Blue Shield seeks to avoid disclosing its price for Care1st
Los Angeles Times, Chad Terhune, March 20, 2015
Nonprofit insurer Blue Shield of California, already under scrutiny for its huge cash reserves and lack of disclosure, is refusing to say how much it's spending to acquire a Monterey Park insurance company and is seeking confidentiality from state regulators.
Blue Shield Of California Loses Its Tax-Exempt Status (audio)
NPR Morning Edition, Richard Gonzales -- March 19, 2015
One of California's largest health insurers, Blue Shield of California, could be on the hook for a massive tax bill after the state revoked its tax-exempt status. The company is appealing the decision which could cost the health insurer tens of millions of dollars a year. The dispute comes as the nonprofit is facing mounting criticism for operating like a for-profit company.
CA Pulls Tax-Exempt Status of Blue Shield of California
Nonprofit Quarterly, Rick Cohen – March 19, 2015
This is a story of major significance to nonprofits and to healthcare. The California Franchise Tax Board pulled the tax exemption of Blue Shield of California last August, but the news is just being reported now. The decision on Blue Shield’s tax status follows the resignation of its longtime public policy director, Michael Johnson, who charged that Blue Shield had been “shortchanging” its California customers and behaving like its for-profit competition.
Why did it take 7 months to learn Blue Shield lost tax-exempt status?
Los Angeles Times, Chad Terhune -- March 18, 2015
Health insurance giant Blue Shield of California and state tax authorities both came under fire for not disclosing seven months ago a landmark decision taking away the insurer's tax-exempt status, which had been in place since 1939.
Blue Shield of California Loses Its State Tax Exemption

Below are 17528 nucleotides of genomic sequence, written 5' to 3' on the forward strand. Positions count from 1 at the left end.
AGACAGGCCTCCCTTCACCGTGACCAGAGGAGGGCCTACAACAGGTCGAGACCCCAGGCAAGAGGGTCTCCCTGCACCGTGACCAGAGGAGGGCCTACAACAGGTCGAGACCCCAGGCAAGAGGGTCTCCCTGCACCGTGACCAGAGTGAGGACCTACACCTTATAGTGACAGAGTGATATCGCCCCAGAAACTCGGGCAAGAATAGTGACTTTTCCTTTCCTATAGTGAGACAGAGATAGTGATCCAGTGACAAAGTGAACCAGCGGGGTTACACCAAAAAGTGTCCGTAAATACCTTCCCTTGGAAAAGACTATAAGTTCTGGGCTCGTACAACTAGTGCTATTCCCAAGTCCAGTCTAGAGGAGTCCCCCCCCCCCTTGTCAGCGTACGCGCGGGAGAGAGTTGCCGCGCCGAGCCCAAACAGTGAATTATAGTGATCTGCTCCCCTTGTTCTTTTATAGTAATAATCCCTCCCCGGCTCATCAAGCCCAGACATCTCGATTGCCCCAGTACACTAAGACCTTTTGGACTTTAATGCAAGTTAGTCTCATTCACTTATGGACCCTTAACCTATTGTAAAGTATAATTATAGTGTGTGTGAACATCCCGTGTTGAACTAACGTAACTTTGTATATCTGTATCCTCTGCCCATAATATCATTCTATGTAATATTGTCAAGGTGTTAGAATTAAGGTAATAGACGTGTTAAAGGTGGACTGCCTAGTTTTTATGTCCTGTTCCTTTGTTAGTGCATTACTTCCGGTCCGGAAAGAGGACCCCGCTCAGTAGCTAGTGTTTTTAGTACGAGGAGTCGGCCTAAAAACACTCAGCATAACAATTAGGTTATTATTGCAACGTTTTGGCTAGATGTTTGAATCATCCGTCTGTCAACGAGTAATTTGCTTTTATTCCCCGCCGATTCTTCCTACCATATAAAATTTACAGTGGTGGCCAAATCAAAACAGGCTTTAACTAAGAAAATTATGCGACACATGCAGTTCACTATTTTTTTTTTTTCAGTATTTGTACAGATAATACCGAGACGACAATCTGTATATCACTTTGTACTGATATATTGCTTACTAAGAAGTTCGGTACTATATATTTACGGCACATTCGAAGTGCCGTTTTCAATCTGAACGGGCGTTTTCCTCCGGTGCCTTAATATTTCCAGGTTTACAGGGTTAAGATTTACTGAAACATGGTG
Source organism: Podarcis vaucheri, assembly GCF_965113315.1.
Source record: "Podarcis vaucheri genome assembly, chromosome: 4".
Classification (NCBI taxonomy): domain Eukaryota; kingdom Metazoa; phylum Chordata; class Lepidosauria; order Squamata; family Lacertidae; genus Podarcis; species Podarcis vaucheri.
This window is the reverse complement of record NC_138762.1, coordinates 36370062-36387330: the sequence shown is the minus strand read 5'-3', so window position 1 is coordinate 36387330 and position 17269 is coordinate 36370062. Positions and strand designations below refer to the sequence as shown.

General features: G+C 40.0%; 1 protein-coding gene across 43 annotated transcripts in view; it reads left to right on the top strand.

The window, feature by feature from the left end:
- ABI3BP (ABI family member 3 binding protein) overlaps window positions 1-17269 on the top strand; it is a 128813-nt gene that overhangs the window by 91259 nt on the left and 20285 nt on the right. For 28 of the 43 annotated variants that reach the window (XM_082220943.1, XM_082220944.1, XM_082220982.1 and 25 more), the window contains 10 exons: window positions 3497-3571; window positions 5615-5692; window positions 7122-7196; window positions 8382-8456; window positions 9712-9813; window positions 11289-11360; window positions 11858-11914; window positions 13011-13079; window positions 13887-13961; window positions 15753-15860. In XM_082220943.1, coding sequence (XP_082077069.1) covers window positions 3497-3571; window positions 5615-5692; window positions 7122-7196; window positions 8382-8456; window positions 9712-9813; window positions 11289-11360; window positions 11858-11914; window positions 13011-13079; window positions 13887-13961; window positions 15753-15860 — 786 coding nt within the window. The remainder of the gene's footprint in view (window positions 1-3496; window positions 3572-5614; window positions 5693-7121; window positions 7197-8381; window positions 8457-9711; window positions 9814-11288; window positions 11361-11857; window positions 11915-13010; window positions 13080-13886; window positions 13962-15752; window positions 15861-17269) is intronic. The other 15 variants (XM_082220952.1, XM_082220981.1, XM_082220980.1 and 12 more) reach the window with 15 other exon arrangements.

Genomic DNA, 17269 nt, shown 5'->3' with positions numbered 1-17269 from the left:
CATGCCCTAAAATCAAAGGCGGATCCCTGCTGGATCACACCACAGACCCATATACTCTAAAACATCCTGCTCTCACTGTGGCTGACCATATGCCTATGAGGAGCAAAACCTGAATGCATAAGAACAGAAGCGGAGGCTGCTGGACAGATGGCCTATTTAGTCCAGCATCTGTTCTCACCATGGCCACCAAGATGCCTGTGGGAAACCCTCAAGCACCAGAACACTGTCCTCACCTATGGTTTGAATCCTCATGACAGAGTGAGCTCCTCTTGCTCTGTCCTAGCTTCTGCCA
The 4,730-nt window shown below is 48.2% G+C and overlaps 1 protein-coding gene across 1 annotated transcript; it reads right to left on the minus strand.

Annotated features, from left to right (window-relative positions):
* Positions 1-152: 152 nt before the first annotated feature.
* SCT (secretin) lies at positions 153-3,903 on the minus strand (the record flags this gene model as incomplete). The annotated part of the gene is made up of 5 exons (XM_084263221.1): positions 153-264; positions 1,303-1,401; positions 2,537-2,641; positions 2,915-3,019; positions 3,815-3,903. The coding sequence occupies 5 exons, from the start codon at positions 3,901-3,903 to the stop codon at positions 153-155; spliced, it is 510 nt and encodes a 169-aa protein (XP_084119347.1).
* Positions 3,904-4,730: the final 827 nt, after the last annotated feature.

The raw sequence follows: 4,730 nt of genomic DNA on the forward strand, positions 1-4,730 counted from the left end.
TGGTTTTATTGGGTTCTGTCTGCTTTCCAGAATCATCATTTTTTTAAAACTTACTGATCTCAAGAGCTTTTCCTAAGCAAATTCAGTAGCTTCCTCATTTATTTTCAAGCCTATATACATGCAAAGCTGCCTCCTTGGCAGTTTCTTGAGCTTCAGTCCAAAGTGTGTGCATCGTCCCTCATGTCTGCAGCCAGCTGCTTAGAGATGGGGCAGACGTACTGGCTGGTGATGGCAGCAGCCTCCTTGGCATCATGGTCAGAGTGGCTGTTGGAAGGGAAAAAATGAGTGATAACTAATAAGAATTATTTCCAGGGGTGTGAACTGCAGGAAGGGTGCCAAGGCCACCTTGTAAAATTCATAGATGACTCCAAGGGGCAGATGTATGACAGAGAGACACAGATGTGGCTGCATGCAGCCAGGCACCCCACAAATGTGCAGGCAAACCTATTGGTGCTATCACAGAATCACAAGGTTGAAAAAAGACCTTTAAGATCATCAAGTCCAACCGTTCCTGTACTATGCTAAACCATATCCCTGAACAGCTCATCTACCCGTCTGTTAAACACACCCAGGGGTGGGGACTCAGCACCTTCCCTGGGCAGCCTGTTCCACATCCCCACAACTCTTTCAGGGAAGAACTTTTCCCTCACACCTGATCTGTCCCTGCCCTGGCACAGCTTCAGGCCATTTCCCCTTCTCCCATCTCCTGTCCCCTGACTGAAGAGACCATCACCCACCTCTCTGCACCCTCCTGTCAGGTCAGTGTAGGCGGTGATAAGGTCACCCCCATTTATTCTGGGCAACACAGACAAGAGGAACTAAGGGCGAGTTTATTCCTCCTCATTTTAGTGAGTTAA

Kaiser Health News, Jenny Gold – March 18, 2015
California tax authorities have stripped Blue Shield of California, the state’s third largest insurer, of its state tax exemption and ordered the company to file returns dating to 2013, potentially costing the company tens of millions of dollars. At issue in the unusual case is whether the company is doing anything different from its for-profit competitors to warrant its tax break. As a nonprofit company, Blue Shield is expected to work for the public good in exchange for the state tax exemption.
Blue Shield's lost tax exemption shines spotlight on not-for-profits
Modern Healthcare, Bob Herman – March 18, 2015
A recent revocation of Blue Shield of California's not-for-profit tax status raises questions of whether insurers and not-for-profit providers are doing enough to keep irate taxing bodies from following California's lead.
With billions in the bank, Blue Shield of California loses its state tax-exempt status
Los Angeles Times, Chad Terhune – March 18, 2015
Authorities have revoked the tax-exempt status of nonprofit Blue Shield of California, potentially putting it on the hook for tens of millions of dollars in state taxes each year. The move by the California Franchise Tax Board comes as the state's third-largest health insurer faces fresh criticism over its rate hikes, executive pay and $4.2 billion in financial reserves. Michael Johnson, who resigned as public policy director last week after 12 years at the company, said the insurer has been "shortchanging the public" for years by shirking its responsibility to Californians and operating too much like its for-profit competitors.